• T2-weighted MRI sequences typically exhibit hyperintensity.
  • Susceptibility-weighted imaging (SWI) commonly reveals peripheral hypointensity with central hyperintensity. This pattern arises from the presence of red blood cells at the periphery of the hematoma, containing hemoglobin that has begun to desaturate (deoxyhemoglobin).

Acute Hemorrhage (4 to 72 Hours)

  • Conversion of oxyhemoglobin to deoxyhemoglobin.
  • Clot formation and retraction leads to decreased water content.
  • T1 hypointense.
  • T2 and GRE hypointensity that begins at the periphery and extends to the center of the hematoma.
  • Hypointensity is more marked than earlier.

CT Angiography

  • The primary modality used to image blood vessels supplying the brain is the CTA.
  • It is best to acquire a head and neck CTA (aortic arch to vertex) to visualize all extracranial and intracranial arteries supplying the brain.
  • Iodinated contrast agent used for CTA results in a small risk of contrast-induced nephropathy (25% increase in serum creatinine from baseline or a 0.5-mg/dL increase over 48 to 72 hours).
  • The risk is so minimal in most patients and the benefits of vascular imaging so great that most stroke centers perform CTA immediately after noncontrast CT without waiting for a serum creatinine.
  • The only exception is in patients with known severe renal insufficiency not on dialysis.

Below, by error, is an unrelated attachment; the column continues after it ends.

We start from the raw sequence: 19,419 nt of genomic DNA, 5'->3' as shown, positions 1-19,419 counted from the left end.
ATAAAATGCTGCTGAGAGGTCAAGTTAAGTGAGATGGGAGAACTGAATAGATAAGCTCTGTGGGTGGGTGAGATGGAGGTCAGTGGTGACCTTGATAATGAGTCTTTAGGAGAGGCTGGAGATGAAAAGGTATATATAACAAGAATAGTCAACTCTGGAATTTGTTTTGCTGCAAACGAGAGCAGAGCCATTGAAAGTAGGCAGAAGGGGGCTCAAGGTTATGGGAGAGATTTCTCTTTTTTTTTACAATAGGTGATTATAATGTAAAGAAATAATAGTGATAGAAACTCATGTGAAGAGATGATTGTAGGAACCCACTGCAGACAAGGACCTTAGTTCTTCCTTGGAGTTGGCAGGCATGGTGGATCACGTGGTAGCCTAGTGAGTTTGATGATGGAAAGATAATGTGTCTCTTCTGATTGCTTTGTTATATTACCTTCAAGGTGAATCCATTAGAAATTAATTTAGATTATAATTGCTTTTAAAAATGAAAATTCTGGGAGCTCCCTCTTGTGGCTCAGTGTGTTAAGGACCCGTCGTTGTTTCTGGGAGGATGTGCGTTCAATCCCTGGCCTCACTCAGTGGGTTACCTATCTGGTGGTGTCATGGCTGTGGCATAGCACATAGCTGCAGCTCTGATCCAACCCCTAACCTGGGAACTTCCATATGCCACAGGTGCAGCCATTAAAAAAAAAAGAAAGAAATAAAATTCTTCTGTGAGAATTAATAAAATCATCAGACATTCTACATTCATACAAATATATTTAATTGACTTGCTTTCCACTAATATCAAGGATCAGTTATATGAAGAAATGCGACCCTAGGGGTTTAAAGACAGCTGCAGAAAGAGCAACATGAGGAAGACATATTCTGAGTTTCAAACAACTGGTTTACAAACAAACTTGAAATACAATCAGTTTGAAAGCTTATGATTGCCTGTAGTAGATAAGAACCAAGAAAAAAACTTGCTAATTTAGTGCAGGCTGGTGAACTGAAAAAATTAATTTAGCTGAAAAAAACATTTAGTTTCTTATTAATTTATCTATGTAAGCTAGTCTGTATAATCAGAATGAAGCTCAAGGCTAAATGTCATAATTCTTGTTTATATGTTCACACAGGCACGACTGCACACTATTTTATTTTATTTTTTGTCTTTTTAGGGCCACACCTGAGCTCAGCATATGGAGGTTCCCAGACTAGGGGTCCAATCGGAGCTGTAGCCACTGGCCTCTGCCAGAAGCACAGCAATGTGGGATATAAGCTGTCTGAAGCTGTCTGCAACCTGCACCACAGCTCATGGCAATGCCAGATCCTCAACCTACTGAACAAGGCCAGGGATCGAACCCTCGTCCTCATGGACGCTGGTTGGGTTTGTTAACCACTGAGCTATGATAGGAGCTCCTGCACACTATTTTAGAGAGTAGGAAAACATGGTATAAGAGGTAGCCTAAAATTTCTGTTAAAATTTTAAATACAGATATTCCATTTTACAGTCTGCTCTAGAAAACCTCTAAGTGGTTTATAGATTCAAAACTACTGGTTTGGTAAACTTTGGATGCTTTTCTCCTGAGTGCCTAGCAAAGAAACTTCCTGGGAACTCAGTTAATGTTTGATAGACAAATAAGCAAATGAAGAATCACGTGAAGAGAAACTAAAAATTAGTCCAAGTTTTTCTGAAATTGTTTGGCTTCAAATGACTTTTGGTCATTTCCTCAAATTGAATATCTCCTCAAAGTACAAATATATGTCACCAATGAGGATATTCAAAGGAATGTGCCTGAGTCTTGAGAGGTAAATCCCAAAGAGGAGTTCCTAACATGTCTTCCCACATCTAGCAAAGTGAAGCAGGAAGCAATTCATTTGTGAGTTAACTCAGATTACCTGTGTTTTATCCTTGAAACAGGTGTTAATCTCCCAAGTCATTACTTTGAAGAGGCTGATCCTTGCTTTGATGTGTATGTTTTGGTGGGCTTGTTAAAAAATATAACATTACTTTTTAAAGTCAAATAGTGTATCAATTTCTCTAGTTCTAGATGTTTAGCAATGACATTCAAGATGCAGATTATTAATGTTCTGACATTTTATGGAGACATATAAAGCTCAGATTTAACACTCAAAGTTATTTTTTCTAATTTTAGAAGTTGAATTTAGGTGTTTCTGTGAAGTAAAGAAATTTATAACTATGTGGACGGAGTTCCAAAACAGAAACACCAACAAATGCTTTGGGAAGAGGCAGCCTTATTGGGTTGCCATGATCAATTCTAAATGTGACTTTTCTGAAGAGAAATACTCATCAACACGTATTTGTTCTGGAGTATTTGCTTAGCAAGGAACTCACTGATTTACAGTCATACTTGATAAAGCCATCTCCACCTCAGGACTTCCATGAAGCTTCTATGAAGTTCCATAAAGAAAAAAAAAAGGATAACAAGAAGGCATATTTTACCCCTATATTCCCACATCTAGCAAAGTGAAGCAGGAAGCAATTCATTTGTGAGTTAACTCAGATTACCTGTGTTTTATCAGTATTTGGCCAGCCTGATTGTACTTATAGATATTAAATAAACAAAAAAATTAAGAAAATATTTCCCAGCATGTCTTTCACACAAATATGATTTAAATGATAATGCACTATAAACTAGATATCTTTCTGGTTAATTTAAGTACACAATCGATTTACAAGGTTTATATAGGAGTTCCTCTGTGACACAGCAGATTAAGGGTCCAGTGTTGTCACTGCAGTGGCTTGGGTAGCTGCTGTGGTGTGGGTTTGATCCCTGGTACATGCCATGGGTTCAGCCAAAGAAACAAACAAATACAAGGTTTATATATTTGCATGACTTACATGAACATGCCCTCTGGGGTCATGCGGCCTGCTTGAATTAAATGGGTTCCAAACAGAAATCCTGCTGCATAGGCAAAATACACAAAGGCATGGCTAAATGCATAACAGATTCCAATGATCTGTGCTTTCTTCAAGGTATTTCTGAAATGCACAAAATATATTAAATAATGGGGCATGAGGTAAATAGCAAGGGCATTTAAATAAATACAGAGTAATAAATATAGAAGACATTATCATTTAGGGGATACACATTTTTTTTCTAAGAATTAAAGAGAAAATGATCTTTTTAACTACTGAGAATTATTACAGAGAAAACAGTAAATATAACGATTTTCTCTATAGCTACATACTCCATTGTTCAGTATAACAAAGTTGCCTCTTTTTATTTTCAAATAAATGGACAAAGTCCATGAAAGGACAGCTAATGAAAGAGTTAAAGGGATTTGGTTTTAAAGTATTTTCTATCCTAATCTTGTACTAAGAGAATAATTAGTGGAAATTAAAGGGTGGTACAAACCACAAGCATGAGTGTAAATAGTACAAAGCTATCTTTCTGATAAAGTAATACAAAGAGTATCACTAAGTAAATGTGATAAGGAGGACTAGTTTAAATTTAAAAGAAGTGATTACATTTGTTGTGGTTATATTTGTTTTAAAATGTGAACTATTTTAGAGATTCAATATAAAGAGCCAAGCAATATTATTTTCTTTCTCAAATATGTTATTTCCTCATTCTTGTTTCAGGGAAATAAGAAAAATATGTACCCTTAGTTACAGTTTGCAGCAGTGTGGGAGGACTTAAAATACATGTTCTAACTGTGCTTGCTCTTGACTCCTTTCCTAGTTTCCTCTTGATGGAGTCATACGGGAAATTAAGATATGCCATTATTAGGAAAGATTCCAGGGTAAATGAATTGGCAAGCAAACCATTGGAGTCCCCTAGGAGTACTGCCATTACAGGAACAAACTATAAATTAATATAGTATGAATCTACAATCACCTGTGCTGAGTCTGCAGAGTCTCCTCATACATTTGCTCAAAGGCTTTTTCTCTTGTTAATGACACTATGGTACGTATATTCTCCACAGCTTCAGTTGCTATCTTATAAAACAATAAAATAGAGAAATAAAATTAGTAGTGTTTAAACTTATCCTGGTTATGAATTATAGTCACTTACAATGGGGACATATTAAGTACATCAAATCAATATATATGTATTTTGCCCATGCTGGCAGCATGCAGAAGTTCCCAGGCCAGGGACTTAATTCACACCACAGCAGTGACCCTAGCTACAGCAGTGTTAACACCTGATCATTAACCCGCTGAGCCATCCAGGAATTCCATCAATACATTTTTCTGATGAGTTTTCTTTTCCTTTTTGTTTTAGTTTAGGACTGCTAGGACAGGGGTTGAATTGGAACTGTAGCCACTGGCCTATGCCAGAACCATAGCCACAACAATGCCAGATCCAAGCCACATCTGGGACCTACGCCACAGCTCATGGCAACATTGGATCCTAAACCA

• If patients are on metformin, it is recommended to withhold that drug for at least 48 hours after CTA.

CTA in Hemorrhage

  • CTA is a useful tool to help understand the etiology of any intracranial hemorrhage and to identify the underlying pathologies.
  • Intracranial aneurysms.
  • Arteriovenous malformations.
  • Dural arteriovenous fistulas.
  • Any other vascular malformations.
  • A head CTA is recommended in patients with intracranial hemorrhage.
  • Young.
  • Lobar or infratentorial location of hemorrhage.
  •  Do not have hypertension or impaired coagulation.
  • On CTA, the spot sign is a serpiginous or linear contrast density located within the parenchymal hemorrhage.
  • The presence of a spot sign suggests hemorrhage that is likely to grow over time.

Spot Sign Mimics

  • Choroidal calcifications, Tumors.
  • Moyamoya disease, Aneurysms.
  • Micro-arteriovenous malformations.
  • If the spot sign is seen in the early arterial phase of a multiphase CTA, it is likely to be associated with greater hemorrhage growth than when the sign is only seen in the venous phase of a multiphase CTA.
  • The rate of increase in size of the spot sign may also be a marker of hemorrhage growth.
  • The spot sign, a marker of intracerebral hemorrhage growth, seen in the three phases of a multiphase CT angiogram.
Neuroimaging in Acute Stroke - What Physicians Must Know?

CTA in Ischemia

  • CTA helps to detect thrombi within arteries and their extent, collateral status beyond occlusive thrombus, and any other associated pathologies.